NEW YORK (AP) — It's not just in your head. Mondays really are the worst.
Monday is the only day the stock market is more likely to fall than to rise. The Dow Jones industrial average has been down 10 of the past 11 Mondays. And the two worst days in market history are both known as Black Monday.
There's no single reason why Mondays are so blue. Then again, there's no single reason the market rises or falls on any given day, driven as it is by the whims of traders placing millions of individual buy and sell orders.
Some anecdotal evidence comes to mind: Companies are prone to release bad news on Friday nights, when fewer people are paying attention. Monday is the first day investors can react.
And when companies collapse, they often do it late Sunday or early Monday, after spending a last weekend trying to stay afloat. See Wachovia, Bear Stearns and, most famously, Lehman Brothers investment bank, on Sept. 15, 2008.
Kickstarter projects generate millions of dollars
NEW YORK (AP) — A funny thing happens on Kickstarter, the website where people ask for money to finance their projects. Sometimes, they get more money than they ask for.
Sometimes, they get millions more.
In April, three-person startup Pebble Technology sought to raise $100,000 to make 1,000 wristwatches that can be programmed with different clock faces. Donors on Kickstarter showered them with more than 100 times that amount: $10.3 million. It would have gone higher had Pebble not put a cap on contributions and ended the fundraising early.
Apple stock hits new high after 4-month dip
NEW YORK (AP) — Apple's stock hit a new high Friday after a four-month swoon, as investors looked ahead to the release of a new iPhone and possibly a smaller iPad.
Already the world's most valuable company, Apple Inc. saw its stock hit $648.19 just before closing, before retreating to $645.11. That was up $11.77, or 1.9 percent, from Thursday's close.
The previous high for the stock was $644, hit on April 10.
Facebook falls to half of public offering price
NEW YORK (AP) — Facebook's stock fell to $19 for the first time on Friday, meaning it has lost half its market value since the company's initial public offering in May.
It hit that milestone on Friday, a day after the expiration of a lock-up period. The lock-up's end has provided some early investors and insiders with an opportunity to sell shares.
Investors have been concerned about Facebook's ability to increase revenue and make money from its growing mobile audience. Many analysts, however, hold positive opinions of the company's long-term prospects.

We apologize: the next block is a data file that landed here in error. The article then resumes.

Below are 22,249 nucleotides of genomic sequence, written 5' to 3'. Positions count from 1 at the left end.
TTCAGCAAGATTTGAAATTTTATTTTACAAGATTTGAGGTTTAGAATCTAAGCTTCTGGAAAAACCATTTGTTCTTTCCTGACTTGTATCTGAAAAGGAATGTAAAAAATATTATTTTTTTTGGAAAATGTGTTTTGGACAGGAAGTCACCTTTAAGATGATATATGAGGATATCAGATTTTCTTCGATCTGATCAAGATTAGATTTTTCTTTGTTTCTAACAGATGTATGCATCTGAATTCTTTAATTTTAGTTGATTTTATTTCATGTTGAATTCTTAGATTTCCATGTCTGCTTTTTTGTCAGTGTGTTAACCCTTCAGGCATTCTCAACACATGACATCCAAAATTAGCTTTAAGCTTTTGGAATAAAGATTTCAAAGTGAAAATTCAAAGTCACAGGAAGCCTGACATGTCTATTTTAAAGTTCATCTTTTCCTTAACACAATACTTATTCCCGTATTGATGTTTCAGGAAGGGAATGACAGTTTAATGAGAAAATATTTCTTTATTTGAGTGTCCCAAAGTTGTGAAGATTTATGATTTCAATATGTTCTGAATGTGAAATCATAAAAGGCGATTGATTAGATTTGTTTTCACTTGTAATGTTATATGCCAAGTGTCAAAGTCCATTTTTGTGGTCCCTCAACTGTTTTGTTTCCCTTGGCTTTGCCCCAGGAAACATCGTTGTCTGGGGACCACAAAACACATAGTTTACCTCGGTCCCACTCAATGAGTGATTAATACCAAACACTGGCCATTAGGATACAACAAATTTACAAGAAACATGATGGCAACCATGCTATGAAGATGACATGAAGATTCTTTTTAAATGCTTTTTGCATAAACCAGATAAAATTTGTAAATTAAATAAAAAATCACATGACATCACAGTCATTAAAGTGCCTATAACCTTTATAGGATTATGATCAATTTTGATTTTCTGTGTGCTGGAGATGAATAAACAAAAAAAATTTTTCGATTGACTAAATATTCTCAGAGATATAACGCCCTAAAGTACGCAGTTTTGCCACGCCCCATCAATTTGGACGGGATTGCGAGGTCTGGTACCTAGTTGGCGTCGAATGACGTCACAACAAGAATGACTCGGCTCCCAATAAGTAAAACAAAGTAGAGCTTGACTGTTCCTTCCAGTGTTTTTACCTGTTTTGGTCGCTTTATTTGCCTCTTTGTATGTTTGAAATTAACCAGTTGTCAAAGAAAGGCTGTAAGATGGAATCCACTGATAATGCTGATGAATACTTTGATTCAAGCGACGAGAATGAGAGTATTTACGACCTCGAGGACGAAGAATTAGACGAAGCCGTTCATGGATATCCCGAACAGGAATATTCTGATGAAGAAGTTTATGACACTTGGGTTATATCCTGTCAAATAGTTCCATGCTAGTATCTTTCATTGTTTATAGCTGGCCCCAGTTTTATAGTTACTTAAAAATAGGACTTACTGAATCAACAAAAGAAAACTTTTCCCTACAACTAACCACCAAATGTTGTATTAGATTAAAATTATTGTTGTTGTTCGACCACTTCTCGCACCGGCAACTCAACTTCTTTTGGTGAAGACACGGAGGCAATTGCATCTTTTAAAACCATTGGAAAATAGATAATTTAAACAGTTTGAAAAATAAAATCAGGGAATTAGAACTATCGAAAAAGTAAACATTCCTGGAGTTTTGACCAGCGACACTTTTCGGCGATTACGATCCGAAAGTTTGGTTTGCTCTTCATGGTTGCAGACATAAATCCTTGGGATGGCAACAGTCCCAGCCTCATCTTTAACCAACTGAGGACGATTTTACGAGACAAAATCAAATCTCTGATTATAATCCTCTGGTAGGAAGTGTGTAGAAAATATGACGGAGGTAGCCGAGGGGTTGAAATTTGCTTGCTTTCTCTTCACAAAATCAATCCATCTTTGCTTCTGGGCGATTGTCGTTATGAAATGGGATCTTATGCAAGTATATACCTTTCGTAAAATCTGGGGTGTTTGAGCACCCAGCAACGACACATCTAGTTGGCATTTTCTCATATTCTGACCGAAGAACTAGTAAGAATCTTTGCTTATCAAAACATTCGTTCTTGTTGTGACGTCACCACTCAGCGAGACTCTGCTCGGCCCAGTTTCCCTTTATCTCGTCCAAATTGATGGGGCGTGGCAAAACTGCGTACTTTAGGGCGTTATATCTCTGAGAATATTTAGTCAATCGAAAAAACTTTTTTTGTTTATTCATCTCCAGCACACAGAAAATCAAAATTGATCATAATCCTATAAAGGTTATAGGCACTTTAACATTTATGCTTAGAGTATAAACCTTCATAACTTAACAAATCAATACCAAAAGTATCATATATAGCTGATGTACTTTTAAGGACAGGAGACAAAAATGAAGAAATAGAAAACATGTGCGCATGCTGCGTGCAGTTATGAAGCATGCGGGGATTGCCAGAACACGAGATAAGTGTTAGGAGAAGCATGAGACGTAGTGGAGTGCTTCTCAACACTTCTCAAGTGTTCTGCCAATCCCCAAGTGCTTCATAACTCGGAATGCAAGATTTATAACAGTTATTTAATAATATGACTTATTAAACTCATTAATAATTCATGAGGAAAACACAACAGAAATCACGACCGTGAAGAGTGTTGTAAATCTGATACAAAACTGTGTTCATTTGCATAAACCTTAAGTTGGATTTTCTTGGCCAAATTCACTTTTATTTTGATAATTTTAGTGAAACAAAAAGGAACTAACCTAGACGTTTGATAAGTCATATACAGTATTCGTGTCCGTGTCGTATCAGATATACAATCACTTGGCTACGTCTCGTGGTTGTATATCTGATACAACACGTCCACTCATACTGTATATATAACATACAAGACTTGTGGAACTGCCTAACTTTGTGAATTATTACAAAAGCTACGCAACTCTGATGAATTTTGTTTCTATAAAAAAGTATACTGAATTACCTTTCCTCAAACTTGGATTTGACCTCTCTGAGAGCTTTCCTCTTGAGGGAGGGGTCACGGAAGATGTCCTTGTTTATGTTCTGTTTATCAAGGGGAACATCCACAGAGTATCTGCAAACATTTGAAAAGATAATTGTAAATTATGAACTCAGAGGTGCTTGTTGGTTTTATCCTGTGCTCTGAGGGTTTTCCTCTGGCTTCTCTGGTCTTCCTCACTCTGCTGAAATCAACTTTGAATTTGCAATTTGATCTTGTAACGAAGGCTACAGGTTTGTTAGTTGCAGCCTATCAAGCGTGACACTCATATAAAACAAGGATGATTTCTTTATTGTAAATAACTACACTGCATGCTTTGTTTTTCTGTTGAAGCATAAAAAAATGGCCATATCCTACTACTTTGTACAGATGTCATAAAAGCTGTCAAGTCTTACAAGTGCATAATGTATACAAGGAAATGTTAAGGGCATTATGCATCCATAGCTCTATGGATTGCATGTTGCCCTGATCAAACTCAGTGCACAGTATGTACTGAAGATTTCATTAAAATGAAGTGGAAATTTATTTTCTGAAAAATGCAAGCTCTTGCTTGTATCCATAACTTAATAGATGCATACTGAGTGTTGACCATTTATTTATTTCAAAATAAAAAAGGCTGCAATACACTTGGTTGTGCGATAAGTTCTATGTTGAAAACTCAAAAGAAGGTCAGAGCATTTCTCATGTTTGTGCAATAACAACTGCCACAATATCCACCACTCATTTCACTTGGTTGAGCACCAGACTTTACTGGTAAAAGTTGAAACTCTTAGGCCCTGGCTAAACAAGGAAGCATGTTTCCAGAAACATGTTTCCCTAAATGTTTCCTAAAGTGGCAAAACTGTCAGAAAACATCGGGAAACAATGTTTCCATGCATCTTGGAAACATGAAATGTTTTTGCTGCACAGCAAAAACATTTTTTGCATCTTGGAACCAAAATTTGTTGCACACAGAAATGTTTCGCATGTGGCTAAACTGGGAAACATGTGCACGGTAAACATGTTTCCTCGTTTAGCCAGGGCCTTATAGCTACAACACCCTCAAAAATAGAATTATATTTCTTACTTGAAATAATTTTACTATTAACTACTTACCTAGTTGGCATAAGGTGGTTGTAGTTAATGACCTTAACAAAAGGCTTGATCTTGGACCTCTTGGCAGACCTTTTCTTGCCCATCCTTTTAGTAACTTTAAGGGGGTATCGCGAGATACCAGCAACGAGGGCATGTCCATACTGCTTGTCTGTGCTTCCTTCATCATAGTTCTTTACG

Moody's: More Calif. cities at risk of bankruptcy
SACRAMENTO, Calif. (AP) — One of the nation's top credit rating agencies said Friday it will begin a wide-ranging review of municipal finances in California because of what it sees is a growing threat of increased city bankruptcies and bond defaults.
Moody's Investors Service issued a report saying that the growing fiscal distress in many cities in the nation's most populous state was putting bondholders at risk.
It noted that some municipalities were considering bankruptcy as a new strategy to address budget deficits and avoid obligations to bondholders, an emerging dynamic that could have ripple effects throughout the investment community.
Treasury changes Fannie and Freddie bailout deal
WASHINGTON (AP) — The government is changing the terms of its bailout agreement with Fannie Mae and Freddie Mac in a way that will shrink the holdings of the two mortgage giants more quickly and will require payment to the government of all quarterly profits the companies earn.
The Treasury Department announced the changes Friday in an effort to deal with concerns that the companies could at some point exhaust the federal support they were guaranteed when they were taken over by the government in September 2008 during the financial crisis.
The two firms would have to turn over all profits they earn every quarter. They would also be required to accelerate the reduction of their mortgage holdings to hit a cap of $250 billion by 2018, four years earlier than planned.
Measure of US economy rose 0.4 percent in July
WASHINGTON (AP) — A measure of future U.S. economic activity recovered in July following a sharp drop in June, providing further evidence of an economy that is regaining some momentum.
The Conference Board said Friday that its index of leading economic indicators increased 0.4 percent in July after falling 0.4 percent in June.
The July strength came from an improvement in a number of components with the largest contributions coming from a big jump in applications for housing permits and declines in applications for unemployment benefits.
Unemployment rates rose in 44 US states in July
WASHINGTON (AP) — Unemployment rates rose in 44 U.S. states in July, the most states to show a monthly increase in more than three years and a reflection of weak hiring nationwide.
The Labor Department said Friday that unemployment rates fell in only two states and were unchanged in four.
Unemployment rates rose in nine states that are considered battlegrounds in the presidential election. That trend, if it continued, could pose a threat to President Barack Obama's re-election bid in less than three months.
American seeks again to cancel pilots' contract
DALLAS (AP) — American Airlines is going back to court to throw out its contract with union pilots after making changes to satisfy the bankruptcy judge.
If it wins in court, American could cut annual spending on pilots by more than $300 million and do more revenue-sharing deals with other airlines.
American parent AMR Corp. filed a motion in U.S. bankruptcy court in New York on Friday, two days after a judge denied American's first attempt to cancel the pilots' contract. The judge rejected the company's demand for unlimited power to furlough pilots and make so-called code-sharing deals.